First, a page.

Freddie Mac, and agency lending in general, were the basis for the success of the multifamily industry in the post-Great Recession era. Prior to our more active role in rental housing financing, the market lacked stability and liquidity during the cycle. The labor force and affordable housing oriented was particularly directed at the shortage of sources of fixed debt. Today we lead the industry in this affordable space offering expertise as well as capital.
This has never been more true than our response to the pandemic housing market. In fulfilling our counter-cyclical role, we stayed in the field as many sources of capital moved to the sidelines. The result was a debt market that continued to perform efficiently. Multi-family transactions never stopped, and borrowers benefited from a historically low rate environment. Freddie Mac and Fannie Mae also offered borrowers unprecedented flexibility and basic protection for renters in a way that other sources of debt capital could not.
As the economy recovers from the pandemic, demand for multi-family housing has accelerated, job vacancies have collapsed, and rents have soared like never before. There are a number of reasons why this happens. The long-term housing shortage that preceded COVID-19 was exacerbated by pandemic-related supply chain issues, labor shortages, and construction delays. The highly competitive single-family market is driving more families to become or remain renters. The desire for more personal space led roommates to look for individual accommodations. Teleworking has enabled office workers to move. Certainly not least, higher salaries and inflation have shifted the demand curve.
We’ve seen big changes on the supply side, too. Investors’ interest in multiple families across the capital pool has jumped significantly. In a world of economic uncertainty, multi-family is a reliable and reliable asset class and a hedge against inflation. With rising net income and operating values, it has been the right place for many investors. This capital increase has also led to new construction – an excellent sign that the supply has room to grow even if not fast enough.
Today we are at an inflection point. Inflation risks and recession fears are causing many debt providers to tighten up or close their doors. At the same time, we have the problem of negative leverage where feedback rates are catching up to, and in some cases exceeding, cap rates that have been trending lower for some time. Fewer deals seem like a pencil because interest rates exceed investment returns. As a result, the market is going through a transitional phase.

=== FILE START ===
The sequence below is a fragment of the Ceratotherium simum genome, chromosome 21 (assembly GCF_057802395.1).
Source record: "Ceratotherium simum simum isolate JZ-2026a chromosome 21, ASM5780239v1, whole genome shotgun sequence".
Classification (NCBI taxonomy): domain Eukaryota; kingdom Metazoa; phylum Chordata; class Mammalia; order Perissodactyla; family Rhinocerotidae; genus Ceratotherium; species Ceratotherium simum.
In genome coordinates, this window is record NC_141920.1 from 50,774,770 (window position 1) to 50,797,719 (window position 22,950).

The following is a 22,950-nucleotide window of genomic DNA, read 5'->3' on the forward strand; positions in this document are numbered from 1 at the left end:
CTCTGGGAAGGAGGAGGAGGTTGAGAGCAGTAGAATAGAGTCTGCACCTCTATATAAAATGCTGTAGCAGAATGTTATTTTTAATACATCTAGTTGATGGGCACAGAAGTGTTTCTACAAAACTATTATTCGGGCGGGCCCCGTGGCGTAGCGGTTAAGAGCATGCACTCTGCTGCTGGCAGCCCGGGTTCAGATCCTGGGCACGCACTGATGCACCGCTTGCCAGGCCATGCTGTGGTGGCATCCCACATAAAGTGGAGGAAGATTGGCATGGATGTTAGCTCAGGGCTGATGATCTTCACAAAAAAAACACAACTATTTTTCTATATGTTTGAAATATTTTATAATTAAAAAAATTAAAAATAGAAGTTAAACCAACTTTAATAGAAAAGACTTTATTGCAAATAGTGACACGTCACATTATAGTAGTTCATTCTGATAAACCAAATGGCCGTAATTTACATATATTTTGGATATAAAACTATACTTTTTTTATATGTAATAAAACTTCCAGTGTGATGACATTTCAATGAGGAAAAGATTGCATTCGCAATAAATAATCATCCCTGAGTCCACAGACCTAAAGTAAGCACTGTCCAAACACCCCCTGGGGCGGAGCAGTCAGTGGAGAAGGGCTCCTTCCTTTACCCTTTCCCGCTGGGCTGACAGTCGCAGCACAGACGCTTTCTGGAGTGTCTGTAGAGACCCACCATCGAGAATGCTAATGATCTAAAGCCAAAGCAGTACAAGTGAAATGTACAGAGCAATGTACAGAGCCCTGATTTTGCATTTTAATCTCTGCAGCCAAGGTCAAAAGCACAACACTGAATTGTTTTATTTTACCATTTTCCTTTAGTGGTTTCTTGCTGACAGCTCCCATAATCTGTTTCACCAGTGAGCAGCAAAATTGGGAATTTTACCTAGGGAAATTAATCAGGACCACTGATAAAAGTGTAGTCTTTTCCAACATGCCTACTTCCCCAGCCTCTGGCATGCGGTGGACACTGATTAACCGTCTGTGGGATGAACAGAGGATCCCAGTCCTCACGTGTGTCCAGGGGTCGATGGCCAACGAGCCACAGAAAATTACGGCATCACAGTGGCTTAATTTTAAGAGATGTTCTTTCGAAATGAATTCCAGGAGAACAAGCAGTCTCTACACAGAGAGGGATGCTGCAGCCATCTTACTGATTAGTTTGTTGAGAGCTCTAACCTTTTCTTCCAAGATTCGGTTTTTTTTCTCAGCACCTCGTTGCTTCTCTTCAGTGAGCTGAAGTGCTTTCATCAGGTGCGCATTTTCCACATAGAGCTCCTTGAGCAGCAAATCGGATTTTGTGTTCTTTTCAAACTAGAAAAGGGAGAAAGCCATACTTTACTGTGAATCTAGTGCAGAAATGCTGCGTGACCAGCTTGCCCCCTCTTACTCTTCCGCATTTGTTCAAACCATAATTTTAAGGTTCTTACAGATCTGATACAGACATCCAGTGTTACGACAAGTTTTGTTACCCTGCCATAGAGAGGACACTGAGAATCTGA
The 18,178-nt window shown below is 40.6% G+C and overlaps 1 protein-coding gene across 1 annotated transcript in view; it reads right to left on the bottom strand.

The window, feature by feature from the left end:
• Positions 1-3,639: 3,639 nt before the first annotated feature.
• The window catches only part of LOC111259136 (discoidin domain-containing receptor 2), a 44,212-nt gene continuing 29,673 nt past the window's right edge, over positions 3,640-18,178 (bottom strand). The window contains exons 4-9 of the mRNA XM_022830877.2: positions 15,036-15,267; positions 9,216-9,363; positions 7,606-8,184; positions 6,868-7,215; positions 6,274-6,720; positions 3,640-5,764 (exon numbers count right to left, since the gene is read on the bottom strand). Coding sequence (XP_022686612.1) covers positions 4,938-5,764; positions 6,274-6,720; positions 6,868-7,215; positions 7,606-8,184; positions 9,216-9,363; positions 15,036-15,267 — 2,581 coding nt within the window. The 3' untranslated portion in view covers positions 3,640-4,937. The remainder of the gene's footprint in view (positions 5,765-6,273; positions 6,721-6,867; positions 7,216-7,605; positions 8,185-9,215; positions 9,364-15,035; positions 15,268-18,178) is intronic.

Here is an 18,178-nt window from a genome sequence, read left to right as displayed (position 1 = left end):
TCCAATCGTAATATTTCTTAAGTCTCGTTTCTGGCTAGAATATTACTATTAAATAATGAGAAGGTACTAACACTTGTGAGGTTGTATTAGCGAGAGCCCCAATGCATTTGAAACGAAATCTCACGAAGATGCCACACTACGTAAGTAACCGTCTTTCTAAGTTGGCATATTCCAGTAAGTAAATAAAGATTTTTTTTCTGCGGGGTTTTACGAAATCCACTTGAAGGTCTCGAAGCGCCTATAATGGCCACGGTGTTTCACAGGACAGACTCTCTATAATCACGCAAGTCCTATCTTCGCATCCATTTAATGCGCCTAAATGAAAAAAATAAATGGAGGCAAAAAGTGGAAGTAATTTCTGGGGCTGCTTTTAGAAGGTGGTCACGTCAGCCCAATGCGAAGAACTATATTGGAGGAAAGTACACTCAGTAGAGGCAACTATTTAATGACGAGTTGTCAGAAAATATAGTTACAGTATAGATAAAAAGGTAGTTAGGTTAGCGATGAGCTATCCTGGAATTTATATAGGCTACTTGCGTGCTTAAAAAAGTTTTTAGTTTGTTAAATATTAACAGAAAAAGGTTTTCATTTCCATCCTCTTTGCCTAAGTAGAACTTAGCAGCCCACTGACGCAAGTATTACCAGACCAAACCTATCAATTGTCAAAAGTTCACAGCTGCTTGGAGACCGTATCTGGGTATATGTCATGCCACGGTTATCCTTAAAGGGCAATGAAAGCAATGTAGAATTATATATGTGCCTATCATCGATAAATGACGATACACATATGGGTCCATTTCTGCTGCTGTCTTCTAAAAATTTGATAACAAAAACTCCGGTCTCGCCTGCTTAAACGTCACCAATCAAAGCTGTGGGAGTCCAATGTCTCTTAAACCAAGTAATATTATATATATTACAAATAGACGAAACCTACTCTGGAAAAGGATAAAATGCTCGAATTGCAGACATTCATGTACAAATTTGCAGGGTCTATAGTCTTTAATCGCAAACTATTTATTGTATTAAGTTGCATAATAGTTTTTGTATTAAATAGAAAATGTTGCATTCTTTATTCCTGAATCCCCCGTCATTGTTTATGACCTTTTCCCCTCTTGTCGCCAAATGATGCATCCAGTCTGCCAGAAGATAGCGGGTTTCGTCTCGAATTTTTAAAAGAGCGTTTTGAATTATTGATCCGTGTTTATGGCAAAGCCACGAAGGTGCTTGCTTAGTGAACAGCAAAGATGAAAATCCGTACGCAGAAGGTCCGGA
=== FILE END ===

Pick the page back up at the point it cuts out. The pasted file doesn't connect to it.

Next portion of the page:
However, the fundamentals are very strong, and lenders who have maintained credit discipline and appropriately distributed risk are well positioned to weather even a serious economic downturn.
Freddie Mac Multifamily considers itself among these market participants and is ready to continue spreading capital in a consistent and responsible manner. We will do this, as always, in a mission-centric manner. This is more important than ever, given the essential role we play in helping address the housing affordability crisis.
The current economic moment is accelerating the need for action. Freddy Mac recently conducted a survey that showed that 58% of renters have seen an increase in their rents in the past 12 months. Despite the higher salaries, a third of renters say the rent increase was greater than any they got at work. Even more worrying, nearly 20% say a rent increase makes them more likely to miss a rent payment.
To address the affordability crisis, we are on track towards a record year of targeted affordable housing business, and are ready to meet our rigorous affordability goals. This year, at least 50% of our production volume must support units that are affordable to families earning 80% of the region’s median income (AMI) and 25% must support units that are affordable at 60% AMI. We said at the beginning of the year that this was going to be a tough challenge, but we’re up for the task. We have prioritized our mission-driven business.
Separately, we recently announced a landmark Fair Housing Finance Scheme that proposes several new initiatives aimed at enhancing borrower diversity, enhancing tenant interests, and addressing affordability at scale by maintaining and supporting the new offering. Building on previous efforts, we have also expanded our Duty to Serve Commitments to meet the housing needs of underserved markets, including rural and industrialized residential communities.
We know there is tremendous work to be done to ensure that more Americans can find safe and affordable rental housing, and as the new president of the Freddie Mac Multifamily, it is my highest priority. With the dynamic shifts in the market, we will continue to ensure a stable foundation for the multi-family industry while searching for new innovations that can make home possible for more than 44 million renting families in the country.
© 2022 by Freddy Mac.